Of course, there are a lot softer ways. It happens often that congregants criticize the preaching either during their home visit or directly with their pastor and then hear about it during the sermon, often without clear argumentation. In the personal discussion there was no agreement; there might even have been irritation with each other. However, you do not reach a solution quicker by using the preaching to convince members that you are right, even if the critical churchgoers were spiritually completely wrong.
Within the congregation there can be constant nagging to push for change but also a whining persistence to stay with the more traditional ways. If no solution is found through the normal visits of office-bearers in the congregation, it may happen that the preaching will say the last word about it, by making the naggers and whiners understand that they would be better off trying to seek their ecclesiastical happiness elsewhere. It may also happen that when these people are on their way leaving the church, a last word is called to them from the pulpit.
We also see this phenomenon when developments and events that take place within other churches are being criticized. A while ago I listened to a sermon which certainly contained worthwhile elements in explaining the Word, but was in danger of losing some of its power, when the preacher found it necessary to label the notions of misery, salvation, and thankfulness in preaching and faith experience as fossilized religious systems, while clearly referring to a meeting where these concepts had been addressed. Of course, there is the danger of a fossilized belief system. But one can be right and at the same time wrong when things are said in reaction to something. When you hear things like that, the question ought to be: when was it said, what was the context, and is this relevant for the spiritual edification of the congregation?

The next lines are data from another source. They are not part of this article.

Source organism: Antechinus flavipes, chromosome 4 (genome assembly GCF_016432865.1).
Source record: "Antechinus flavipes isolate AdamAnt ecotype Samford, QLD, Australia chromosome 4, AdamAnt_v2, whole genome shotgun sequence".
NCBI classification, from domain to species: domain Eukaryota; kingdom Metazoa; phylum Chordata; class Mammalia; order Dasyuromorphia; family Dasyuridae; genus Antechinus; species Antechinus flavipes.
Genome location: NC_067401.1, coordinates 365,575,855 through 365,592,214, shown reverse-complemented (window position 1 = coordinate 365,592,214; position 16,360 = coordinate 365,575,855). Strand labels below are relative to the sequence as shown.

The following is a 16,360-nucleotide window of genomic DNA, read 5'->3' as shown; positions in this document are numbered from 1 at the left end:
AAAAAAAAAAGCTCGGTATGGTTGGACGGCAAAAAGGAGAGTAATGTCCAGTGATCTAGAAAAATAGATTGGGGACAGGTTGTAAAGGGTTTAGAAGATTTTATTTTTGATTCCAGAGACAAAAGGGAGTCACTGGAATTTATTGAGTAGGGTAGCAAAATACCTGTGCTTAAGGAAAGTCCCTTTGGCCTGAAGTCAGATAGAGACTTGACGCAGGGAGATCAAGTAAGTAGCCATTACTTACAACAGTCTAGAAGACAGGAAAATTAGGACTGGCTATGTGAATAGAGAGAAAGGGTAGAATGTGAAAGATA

Our motto is: no political preaching and no voting advice from the pulpit. But it is also a fact that when people vote differently and advocate for another political party than what the majority of the congregation deems to be the right one, insidious comments and reprimands come from the pulpit — even insinuating that this person by definition could be excluded from a special office in church. We could cite a lot more examples.
Preaching is: thus says the Lord. That speaking is to give direction, encourage, and admonish. When there are spiritual developments and inclinations within the congregation that are worrisome and dangerous, the preaching will have to address those dangers. The Word will have to be used to point out why the congregation has to heed correction and amend their ways. We think here of fundamental spiritual distortions. Sometimes individuals and cases of lesser importance are mentioned in the sermon in such a blatant way that everyone can know who or what is being addressed, causing many to think that this is especially for that person. That should not happen!
We believe that God the Lord is among his people during the meetings of the congregation on Sunday. Christ wants to be there with his Spirit in order to give guidance to the speaker as well as the listener. Both activities require sensitivity and awareness of their responsibility. This is also the task of the elders as they are entrusted with the oversight of the preaching.